Henry S. Clark was born in Canton, New York. From a young age, he was trained to manufacture and merchandise footwear. During a business trip to Georgia he met and fell in love with Ellen Farley. After their wedding and the birth of their son, Henry Alanson Clark, they moved to Ft. Brooke (present day Tampa) where they met Josiah Gates. They followed the Gates family to Manatee, claiming land just west of theirs. They built a log home and opened the first store in the area in addition to a wharf on the Manatee River. Mary Gates and Ellen Clark became fast friends, being close in age, young mothers, and sharing the unique experience of the Florida frontier.
Henry and Ellen were actively involved in the budding community. They became charter members of the area's first Methodist Society. Their names are included in a commemorative stained glass window that is still at Manatee Methodist Church. A copy can be found inside the 1887 Manatee Methodist Church at Manatee Village Historical Park.
As the community grew, Henry took a position as Justice of the Peace and postmaster. He built a massive 40-ton schooner (named Atlanta) which sank on her maiden voyage in a hurricane so fierce that it washed away Clark's wharf and flooded his shop up to the counter tops.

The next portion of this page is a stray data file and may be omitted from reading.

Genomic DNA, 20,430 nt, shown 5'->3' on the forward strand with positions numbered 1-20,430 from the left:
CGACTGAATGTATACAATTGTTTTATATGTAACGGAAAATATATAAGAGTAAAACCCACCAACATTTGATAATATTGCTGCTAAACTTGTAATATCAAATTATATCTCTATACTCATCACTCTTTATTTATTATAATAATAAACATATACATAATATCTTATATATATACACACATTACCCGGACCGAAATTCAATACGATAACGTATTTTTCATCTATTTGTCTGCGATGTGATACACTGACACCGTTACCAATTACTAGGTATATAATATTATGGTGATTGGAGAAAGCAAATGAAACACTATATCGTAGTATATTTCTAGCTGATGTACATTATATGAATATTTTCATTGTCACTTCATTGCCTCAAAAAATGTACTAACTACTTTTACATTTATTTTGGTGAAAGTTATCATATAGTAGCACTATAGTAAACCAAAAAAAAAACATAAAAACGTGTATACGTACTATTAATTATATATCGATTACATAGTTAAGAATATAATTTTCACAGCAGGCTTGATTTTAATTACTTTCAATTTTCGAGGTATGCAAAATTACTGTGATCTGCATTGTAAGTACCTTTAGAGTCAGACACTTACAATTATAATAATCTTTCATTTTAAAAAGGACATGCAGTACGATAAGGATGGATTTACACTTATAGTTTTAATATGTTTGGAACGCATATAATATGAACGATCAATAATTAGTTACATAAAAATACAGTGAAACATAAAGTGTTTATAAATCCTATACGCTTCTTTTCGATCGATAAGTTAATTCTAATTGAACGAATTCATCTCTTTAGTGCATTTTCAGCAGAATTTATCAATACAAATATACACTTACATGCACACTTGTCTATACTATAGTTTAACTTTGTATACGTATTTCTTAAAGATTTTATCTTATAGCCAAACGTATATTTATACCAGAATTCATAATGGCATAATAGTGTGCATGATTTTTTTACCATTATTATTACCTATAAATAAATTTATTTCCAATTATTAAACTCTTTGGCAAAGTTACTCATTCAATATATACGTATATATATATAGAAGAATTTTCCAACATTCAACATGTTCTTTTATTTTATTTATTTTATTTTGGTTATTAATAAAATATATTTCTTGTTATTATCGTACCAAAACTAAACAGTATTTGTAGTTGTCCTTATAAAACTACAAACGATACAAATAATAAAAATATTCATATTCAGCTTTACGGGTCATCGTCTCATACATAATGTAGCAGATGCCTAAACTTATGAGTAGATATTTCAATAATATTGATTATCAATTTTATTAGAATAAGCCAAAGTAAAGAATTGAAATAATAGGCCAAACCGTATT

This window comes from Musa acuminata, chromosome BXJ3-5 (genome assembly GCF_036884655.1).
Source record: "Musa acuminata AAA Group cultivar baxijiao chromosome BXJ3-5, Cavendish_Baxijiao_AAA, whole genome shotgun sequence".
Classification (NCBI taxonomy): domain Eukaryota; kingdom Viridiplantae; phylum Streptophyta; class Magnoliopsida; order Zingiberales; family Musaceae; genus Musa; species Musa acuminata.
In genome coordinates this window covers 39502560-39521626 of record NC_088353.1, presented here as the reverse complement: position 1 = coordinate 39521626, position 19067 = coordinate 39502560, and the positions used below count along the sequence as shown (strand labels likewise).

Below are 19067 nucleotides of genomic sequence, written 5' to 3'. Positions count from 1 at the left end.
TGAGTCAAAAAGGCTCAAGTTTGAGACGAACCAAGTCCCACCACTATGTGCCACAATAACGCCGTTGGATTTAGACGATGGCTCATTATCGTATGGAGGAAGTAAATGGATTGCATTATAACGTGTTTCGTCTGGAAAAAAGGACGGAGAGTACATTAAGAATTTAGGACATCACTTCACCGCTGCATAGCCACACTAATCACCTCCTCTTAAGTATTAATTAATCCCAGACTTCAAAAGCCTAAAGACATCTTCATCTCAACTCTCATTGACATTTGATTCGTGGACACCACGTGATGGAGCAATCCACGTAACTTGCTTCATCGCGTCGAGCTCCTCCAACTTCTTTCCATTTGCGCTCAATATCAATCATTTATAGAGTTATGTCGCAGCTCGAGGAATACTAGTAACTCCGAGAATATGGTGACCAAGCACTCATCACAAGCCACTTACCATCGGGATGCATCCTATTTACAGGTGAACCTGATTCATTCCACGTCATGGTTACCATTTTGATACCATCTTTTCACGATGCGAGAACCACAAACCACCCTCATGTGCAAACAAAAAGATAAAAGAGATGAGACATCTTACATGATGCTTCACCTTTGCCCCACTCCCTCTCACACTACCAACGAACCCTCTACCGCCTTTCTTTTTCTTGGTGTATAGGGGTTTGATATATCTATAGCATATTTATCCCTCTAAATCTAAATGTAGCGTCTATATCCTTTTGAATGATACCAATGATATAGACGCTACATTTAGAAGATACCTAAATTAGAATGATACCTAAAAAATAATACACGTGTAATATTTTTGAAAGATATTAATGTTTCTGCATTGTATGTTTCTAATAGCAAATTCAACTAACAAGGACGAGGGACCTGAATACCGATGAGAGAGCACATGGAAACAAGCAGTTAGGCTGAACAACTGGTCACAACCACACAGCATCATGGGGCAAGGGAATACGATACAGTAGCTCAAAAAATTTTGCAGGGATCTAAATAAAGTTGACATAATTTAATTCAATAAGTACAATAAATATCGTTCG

Stained glass at Manatee Methodist Church showing Henry and Ellen Clark among the 1849 Charter Members.
Image: 1974, Courtesy of Manatee County Public Library Historical Digital Collections
In 1850 the Clark family boarded a boat to return to New York in a final effort to alleviate Henry's failing health. He died before the boat reached the Gulf of Mexico. He was brought back to Manatee and is said to have been the first person buried in the Manatee Burying Ground. Charles Macy, a friend of Henry's, was so traumatized by Henry's funeral that Charles asked Ellen not to bury him here. When Charles died of tuberculosis sometime later, Ellen respected his request and stored his body in a barrel of whiskey at the back of the Clark store until his family could retrieve his body.
Ellen continued to run the store with the help of her teenage son after her husband's death. A few years later Ellen married again, this time to Archibald McNeill, and had several more children. Her burial location is unknown.
Over time, Henry S. Clark's headstone was dislodged by a large tree that was growing near its base. To ensure that the stone did not break, the tree was removed and the stone laid flat. This gives us a rare chance to see the stone maker's mark at the bottom of the stone. You can also see this in a few of the other headstones that have been placed flat for preservation purposes.
Henry S. and Ellen's son Henry Alanson Clark fought in the Seminole Wars. Later, during the Civil War, he helped keep the Confederacy fed by gathering livestock as a cow hunter. He was married twice and had several children. His son, Henry S. Clark II, married Gussie Smith in 1888 but their marriage was short lived. Gussie became sick a short while after their marriage and died of Yellow Fever. Henry S. Clark II is buried in Manatee Memorial Park.
Left to Right:
Gussie Smith Clark - Grave #22
Henry S Clark - Grave #23 (1955, Courtesy of Manatee County Public Library Historical Digital Collections )
Henry S Clark - Grave #23
Henry A Clark - Grave #24
All images taken by MVHP staff in 2022 unless otherwise noted.